The 12 Questions That Could Kill the Individual Mandate

A review of the justices' creative, and potentially crucial, questions from today's hearing

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Today was the most important day in the history of the individual mandate. And it might be the day the individual mandate died, based on the conservative justices' creative and painstaking assault on the law. "This was a train wreck for the Obama administration," Jeffrey Toobin told CNN. "This law looks like it's going to be struck down."

Let's go to the tape.

Here is the transcript of the Supreme Court arguments this morning. It is a remarkable, entertaining, triumphant (for some), and aggravating (for others) document. The four conservative justices -- Thomas doesn't say a word -- launch a cannonade of metaphors and arguments by analogy that Attorney General Verrilli often fails to deflect or combat. Over the course of the hour, health insurance was compared to cell phones, broccoli, exercise, and cars. Below are 12 of the most withering questions, in chronological order, with some context from me in italics.

Justice Kennedy: A fundamental question: Can you create economic activity to regulate it?

"Can you create commerce in order to regulate it?"

Chief Justice Roberts: Everybody needs access to emergency assistance. If you can make people buy health insurance, can you make people buy cell phones for safety?

"So can the government require you to buy a cell phone because that would facilitate responding when you need emergency services? You can just dial 911 no matter where you are?"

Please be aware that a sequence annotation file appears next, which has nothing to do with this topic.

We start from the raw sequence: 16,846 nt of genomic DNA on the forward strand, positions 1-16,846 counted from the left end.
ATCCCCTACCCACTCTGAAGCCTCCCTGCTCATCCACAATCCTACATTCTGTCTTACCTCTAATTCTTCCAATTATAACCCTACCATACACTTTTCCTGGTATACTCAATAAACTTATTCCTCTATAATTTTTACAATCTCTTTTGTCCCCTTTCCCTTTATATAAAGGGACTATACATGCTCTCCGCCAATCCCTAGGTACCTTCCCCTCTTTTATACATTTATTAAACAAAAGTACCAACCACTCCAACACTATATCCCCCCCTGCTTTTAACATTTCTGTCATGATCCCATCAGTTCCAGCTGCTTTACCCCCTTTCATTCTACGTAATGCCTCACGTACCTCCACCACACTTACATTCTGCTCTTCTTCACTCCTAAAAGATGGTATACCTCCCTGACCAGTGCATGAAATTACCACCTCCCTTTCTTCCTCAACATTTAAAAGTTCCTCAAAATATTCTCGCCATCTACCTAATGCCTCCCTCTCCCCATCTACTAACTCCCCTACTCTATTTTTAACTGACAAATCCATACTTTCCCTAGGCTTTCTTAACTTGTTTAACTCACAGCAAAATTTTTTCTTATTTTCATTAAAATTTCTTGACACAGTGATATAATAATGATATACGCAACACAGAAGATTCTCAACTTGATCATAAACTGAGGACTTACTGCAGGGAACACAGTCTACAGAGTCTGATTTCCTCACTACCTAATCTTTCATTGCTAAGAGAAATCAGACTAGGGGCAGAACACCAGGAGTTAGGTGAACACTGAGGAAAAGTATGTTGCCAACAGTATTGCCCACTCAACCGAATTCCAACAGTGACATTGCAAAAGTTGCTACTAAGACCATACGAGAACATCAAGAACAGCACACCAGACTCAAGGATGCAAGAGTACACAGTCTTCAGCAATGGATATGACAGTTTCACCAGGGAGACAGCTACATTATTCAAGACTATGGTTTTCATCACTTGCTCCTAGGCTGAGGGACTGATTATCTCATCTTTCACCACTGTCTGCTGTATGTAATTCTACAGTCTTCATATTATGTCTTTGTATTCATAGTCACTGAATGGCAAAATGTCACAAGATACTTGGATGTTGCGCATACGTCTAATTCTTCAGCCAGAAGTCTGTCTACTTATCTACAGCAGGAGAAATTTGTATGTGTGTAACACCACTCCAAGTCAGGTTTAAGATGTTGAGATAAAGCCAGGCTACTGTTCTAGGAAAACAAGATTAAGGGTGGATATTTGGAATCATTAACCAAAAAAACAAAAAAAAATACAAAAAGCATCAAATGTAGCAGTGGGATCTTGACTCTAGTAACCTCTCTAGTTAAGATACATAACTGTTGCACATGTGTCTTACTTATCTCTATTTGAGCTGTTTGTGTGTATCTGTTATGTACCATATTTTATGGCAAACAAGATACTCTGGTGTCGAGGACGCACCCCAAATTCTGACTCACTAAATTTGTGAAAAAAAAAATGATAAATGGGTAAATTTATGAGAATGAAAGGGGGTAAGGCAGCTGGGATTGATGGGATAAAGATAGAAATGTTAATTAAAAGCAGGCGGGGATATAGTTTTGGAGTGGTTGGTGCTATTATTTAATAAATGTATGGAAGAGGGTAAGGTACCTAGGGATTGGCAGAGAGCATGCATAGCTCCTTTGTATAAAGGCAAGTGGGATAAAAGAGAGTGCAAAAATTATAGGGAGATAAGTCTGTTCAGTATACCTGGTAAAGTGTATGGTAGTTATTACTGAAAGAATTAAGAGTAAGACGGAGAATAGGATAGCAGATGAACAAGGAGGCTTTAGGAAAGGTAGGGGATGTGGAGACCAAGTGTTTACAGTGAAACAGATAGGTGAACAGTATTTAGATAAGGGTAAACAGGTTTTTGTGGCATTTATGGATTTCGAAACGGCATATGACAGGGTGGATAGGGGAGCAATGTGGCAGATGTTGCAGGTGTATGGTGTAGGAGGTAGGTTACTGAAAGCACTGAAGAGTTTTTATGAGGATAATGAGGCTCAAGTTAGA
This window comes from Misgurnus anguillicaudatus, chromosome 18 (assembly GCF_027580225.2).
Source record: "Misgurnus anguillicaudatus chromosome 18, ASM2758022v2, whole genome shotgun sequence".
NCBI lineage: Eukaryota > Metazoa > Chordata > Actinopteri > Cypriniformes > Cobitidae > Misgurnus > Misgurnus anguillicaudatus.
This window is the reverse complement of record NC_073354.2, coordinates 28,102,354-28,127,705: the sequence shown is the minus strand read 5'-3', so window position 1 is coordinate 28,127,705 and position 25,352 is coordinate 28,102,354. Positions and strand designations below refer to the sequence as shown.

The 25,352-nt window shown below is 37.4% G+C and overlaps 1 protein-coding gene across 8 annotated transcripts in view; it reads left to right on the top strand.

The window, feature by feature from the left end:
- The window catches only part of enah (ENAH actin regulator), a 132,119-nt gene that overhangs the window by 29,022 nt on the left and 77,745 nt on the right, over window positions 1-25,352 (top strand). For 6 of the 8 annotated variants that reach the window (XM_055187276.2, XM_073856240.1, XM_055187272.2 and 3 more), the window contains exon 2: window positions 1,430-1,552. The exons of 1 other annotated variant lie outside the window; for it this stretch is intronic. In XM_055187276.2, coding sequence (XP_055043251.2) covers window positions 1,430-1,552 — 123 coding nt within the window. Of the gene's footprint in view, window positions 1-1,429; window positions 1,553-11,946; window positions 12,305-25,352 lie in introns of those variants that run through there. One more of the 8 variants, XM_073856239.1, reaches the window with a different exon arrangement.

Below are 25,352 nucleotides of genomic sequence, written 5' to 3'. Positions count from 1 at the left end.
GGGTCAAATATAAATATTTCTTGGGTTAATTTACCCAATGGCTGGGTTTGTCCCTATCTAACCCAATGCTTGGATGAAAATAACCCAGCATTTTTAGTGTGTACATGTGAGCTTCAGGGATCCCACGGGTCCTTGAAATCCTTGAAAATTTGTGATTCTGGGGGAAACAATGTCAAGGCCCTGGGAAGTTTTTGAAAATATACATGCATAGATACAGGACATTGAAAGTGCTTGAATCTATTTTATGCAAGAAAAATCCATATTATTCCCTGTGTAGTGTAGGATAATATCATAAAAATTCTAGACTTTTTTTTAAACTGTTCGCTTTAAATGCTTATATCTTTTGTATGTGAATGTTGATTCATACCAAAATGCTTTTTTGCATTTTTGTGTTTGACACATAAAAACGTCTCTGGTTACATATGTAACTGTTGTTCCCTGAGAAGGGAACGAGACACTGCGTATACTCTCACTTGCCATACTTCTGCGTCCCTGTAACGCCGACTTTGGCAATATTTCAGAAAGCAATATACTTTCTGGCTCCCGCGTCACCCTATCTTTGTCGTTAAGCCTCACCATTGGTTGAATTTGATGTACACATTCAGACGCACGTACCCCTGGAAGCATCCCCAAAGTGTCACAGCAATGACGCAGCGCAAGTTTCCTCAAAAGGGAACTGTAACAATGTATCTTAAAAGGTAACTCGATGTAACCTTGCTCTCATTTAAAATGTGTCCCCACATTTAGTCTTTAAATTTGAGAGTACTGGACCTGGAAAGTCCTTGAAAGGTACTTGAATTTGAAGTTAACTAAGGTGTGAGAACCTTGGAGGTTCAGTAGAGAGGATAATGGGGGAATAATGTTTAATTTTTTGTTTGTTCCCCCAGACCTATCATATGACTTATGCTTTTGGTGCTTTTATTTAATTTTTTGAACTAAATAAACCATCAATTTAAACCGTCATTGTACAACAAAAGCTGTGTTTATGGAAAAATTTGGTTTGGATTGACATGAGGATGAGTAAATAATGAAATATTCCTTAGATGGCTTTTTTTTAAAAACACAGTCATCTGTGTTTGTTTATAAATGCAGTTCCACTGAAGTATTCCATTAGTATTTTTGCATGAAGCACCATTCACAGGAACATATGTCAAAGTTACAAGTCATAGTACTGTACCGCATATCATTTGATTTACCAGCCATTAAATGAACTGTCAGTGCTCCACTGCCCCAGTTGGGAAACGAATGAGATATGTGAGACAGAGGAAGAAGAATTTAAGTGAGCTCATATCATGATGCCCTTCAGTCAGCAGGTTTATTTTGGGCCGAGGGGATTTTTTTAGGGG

Justice Alito: Everybody dies. If you can make people buy health insurance, can you make people buy burial insurance?

"Suppose that you and I walked around downtown Washington at lunch hour and we found a couple of healthy young people and we stopped them and we said, 'You know what you're doing? You are financing your burial services right now because eventually you're going to die, and somebody is going to have to pay for it, and if you don't have burial insurance and you haven't saved money for it, you're going to shift the cost to somebody else.' Isn't that a very artificial way of talking about what somebody is doing? I don't see the difference. You can get burial insurance. You can get health insurance. Most people are going to need health care. Almost everybody. Everybody is going to be buried or cremated at some point. What's the difference?"

Justice Scalia: Everybody needs to eat. If you can make people buy health insurance, can you make people buy broccoli?

"Everybody has to buy food sooner or later, so you define the market as food, therefore, everybody is in the market; therefore, you can make people buy broccoli."

Chief Justice RobertsSeriously, why isn't a health insurance mandate like a broccoli or car mandate?

"You say health insurance is not purchased for its own sake, like a car or broccoli; it is a means of financing health care consumption and covering universal risks. Well, a car or broccoli aren't purchased for their own sake, either. They are purchased for the sake of transportation or in broccoli, covering the need for food. I don't understand that distinction."

Justice Scalia: If people don't buy cars, Scalia says, the price that those who do buy cars pay will have to be higher. Hmm. Higher demand usually raises prices. The mandate is about diversifying insurance pools to lower risk.

"You were saying other people are going to have to pay more for insurance because you're not buying it ... If people don't buy cars, the price that those who do buy cars pay will have to be higher. So you could say in order to bring the price down, you are hurting these other people by not buying a car."

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Derek Thompson is a senior editor at The Atlantic, where he writes about economics, labor markets, and the entertainment business.

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